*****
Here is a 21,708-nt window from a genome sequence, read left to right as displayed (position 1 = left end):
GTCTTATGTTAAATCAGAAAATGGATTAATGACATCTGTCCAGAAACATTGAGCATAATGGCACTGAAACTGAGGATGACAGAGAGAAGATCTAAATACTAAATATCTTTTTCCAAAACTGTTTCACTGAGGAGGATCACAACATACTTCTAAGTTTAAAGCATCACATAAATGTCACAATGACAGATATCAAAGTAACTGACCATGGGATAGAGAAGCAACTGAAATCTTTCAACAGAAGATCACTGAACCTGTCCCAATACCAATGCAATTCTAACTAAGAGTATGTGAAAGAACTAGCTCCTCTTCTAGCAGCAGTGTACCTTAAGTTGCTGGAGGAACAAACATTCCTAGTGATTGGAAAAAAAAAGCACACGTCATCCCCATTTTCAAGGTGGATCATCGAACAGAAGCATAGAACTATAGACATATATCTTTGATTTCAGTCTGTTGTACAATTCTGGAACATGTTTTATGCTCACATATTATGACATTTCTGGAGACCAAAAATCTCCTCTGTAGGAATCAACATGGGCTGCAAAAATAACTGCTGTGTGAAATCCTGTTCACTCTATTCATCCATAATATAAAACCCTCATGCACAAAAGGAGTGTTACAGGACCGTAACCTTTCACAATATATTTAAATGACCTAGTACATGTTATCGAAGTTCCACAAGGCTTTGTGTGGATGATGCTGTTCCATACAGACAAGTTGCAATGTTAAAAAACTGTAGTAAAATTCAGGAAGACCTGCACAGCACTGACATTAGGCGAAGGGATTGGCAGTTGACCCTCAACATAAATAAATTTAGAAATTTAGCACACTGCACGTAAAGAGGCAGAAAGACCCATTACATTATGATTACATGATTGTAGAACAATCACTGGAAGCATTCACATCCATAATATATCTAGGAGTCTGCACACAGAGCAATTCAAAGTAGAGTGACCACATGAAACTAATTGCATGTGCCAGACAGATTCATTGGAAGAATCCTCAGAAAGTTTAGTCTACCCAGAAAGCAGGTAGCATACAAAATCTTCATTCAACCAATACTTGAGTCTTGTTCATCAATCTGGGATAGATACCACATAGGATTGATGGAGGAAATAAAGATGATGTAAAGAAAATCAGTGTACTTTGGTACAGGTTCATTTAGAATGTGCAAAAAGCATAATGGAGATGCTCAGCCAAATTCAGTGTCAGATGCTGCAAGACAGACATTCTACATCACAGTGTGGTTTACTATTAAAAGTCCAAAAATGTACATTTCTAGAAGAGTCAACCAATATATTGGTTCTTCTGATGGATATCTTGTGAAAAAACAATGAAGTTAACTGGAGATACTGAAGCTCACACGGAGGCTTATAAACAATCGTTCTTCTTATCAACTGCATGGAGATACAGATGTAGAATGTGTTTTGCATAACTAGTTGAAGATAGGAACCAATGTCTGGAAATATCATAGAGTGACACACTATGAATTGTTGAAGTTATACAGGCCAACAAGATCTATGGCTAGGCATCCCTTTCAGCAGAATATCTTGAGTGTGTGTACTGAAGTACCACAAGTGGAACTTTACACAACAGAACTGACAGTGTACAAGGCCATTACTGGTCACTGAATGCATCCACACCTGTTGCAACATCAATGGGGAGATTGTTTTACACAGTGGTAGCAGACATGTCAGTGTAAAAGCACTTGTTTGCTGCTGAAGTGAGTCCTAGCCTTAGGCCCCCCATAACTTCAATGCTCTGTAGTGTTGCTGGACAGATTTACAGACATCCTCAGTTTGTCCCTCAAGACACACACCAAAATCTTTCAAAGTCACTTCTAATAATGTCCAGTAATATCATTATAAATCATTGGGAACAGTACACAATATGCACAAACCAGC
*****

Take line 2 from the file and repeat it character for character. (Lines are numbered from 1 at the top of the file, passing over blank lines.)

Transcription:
GTCTTATGTTAAATCAGAAAATGGATTAATGACATCTGTCCAGAAACATTGAGCATAATGGCACTGAAACTGAGGATGACAGAGAGAAGATCTAAATACTAAATATCTTTTTCCAAAACTGTTTCACTGAGGAGGATCACAACATACTTCTAAGTTTAAAGCATCACATAAATGTCACAATGACAGATATCAAAGTAACTGACCATGGGATAGAGAAGCAACTGAAATCTTTCAACAGAAGATCACTGAACCTGTCCCAATACCAATGCAATTCTAACTAAGAGTATGTGAAAGAACTAGCTCCTCTTCTAGCAGCAGTGTACCTTAAGTTGCTGGAGGAACAAACATTCCTAGTGATTGGAAAAAAAAAGCACACGTCATCCCCATTTTCAAGGTGGATCATCGAACAGAAGCATAGAACTATAGACATATATCTTTGATTTCAGTCTGTTGTACAATTCTGGAACATGTTTTATGCTCACATATTATGACATTTCTGGAGACCAAAAATCTCCTCTGTAGGAATCAACATGGGCTGCAAAAATAACTGCTGTGTGAAATCCTGTTCACTCTATTCATCCATAATATAAAACCCTCATGCACAAAAGGAGTGTTACAGGACCGTAACCTTTCACAATATATTTAAATGACCTAGTACATGTTATCGAAGTTCCACAAGGCTTTGTGTGGATGATGCTGTTCCATACAGACAAGTTGCAATGTTAAAAAACTGTAGTAAAATTCAGGAAGACCTGCACAGCACTGACATTAGGCGAAGGGATTGGCAGTTGACCCTCAACATAAATAAATTTAGAAATTTAGCACACTGCACGTAAAGAGGCAGAAAGACCCATTACATTATGATTACATGATTGTAGAACAATCACTGGAAGCATTCACATCCATAATATATCTAGGAGTCTGCACACAGAGCAATTCAAAGTAGAGTGACCACATGAAACTAATTGCATGTGCCAGACAGATTCATTGGAAGAATCCTCAGAAAGTTTAGTCTACCCAGAAAGCAGGTAGCATACAAAATCTTCATTCAACCAATACTTGAGTCTTGTTCATCAATCTGGGATAGATACCACATAGGATTGATGGAGGAAATAAAGATGATGTAAAGAAAATCAGTGTACTTTGGTACAGGTTCATTTAGAATGTGCAAAAAGCATAATGGAGATGCTCAGCCAAATTCAGTGTCAGATGCTGCAAGACAGACATTCTACATCACAGTGTGGTTTACTATTAAAAGTCCAAAAATGTACATTTCTAGAAGAGTCAACCAATATATTGGTTCTTCTGATGGATATCTTGTGAAAAAACAATGAAGTTAACTGGAGATACTGAAGCTCACACGGAGGCTTATAAACAATCGTTCTTCTTATCAACTGCATGGAGATACAGATGTAGAATGTGTTTTGCATAACTAGTTGAAGATAGGAACCAATGTCTGGAAATATCATAGAGTGACACACTATGAATTGTTGAAGTTATACAGGCCAACAAGATCTATGGCTAGGCATCCCTTTCAGCAGAATATCTTGAGTGTGTGTACTGAAGTACCACAAGTGGAACTTTACACAACAGAACTGACAGTGTACAAGGCCATTACTGGTCACTGAATGCATCCACACCTGTTGCAACATCAATGGGGAGATTGTTTTACACAGTGGTAGCAGACATGTCAGTGTAAAAGCACTTGTTTGCTGCTGAAGTGAGTCCTAGCCTTAGGCCCCCCATAACTTCAATGCTCTGTAGTGTTGCTGGACAGATTTACAGACATCCTCAGTTTGTCCCTCAAGACACACACCAAAATCTTTCAAAGTCACTTCTAATAATGTCCAGTAATATCATTATAAATCATTGGGAACAGTACACAATATGCACAAACCAGC